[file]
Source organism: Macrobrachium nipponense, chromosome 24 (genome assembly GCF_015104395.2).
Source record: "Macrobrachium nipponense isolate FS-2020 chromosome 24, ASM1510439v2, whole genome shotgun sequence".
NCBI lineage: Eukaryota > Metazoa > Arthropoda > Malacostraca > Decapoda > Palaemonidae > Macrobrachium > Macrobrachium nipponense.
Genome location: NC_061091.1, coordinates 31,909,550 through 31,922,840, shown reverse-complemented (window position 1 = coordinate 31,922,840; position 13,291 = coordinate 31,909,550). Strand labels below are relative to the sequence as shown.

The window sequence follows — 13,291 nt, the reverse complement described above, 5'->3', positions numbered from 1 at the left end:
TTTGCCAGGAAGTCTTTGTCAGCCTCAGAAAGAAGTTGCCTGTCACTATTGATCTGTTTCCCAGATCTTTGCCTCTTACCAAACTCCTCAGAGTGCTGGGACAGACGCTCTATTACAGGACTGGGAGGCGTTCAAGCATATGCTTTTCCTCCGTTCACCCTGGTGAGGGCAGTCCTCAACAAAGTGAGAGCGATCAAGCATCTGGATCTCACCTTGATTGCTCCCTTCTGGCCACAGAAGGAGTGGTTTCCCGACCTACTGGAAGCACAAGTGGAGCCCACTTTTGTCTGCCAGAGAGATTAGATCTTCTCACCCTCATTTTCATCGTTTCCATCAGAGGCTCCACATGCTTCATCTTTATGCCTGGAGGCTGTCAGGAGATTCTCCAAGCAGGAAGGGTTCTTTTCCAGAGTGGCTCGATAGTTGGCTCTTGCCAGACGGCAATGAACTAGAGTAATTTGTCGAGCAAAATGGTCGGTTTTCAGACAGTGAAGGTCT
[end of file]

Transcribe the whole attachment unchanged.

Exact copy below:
Source organism: Macrobrachium nipponense, chromosome 24 (genome assembly GCF_015104395.2).
Source record: "Macrobrachium nipponense isolate FS-2020 chromosome 24, ASM1510439v2, whole genome shotgun sequence".
NCBI lineage: Eukaryota > Metazoa > Arthropoda > Malacostraca > Decapoda > Palaemonidae > Macrobrachium > Macrobrachium nipponense.
Genome location: NC_061091.1, coordinates 31,909,550 through 31,922,840, shown reverse-complemented (window position 1 = coordinate 31,922,840; position 13,291 = coordinate 31,909,550). Strand labels below are relative to the sequence as shown.

The window sequence follows — 13,291 nt, the reverse complement described above, 5'->3', positions numbered from 1 at the left end:
TTTGCCAGGAAGTCTTTGTCAGCCTCAGAAAGAAGTTGCCTGTCACTATTGATCTGTTTCCCAGATCTTTGCCTCTTACCAAACTCCTCAGAGTGCTGGGACAGACGCTCTATTACAGGACTGGGAGGCGTTCAAGCATATGCTTTTCCTCCGTTCACCCTGGTGAGGGCAGTCCTCAACAAAGTGAGAGCGATCAAGCATCTGGATCTCACCTTGATTGCTCCCTTCTGGCCACAGAAGGAGTGGTTTCCCGACCTACTGGAAGCACAAGTGGAGCCCACTTTTGTCTGCCAGAGAGATTAGATCTTCTCACCCTCATTTTCATCGTTTCCATCAGAGGCTCCACATGCTTCATCTTTATGCCTGGAGGCTGTCAGGAGATTCTCCAAGCAGGAAGGGTTCTTTTCCAGAGTGGCTCGATAGTTGGCTCTTGCCAGACGGCAATGAACTAGAGTAATTTGTCGAGCAAAATGGTCGGTTTTCAGACAGTGAAGGTCT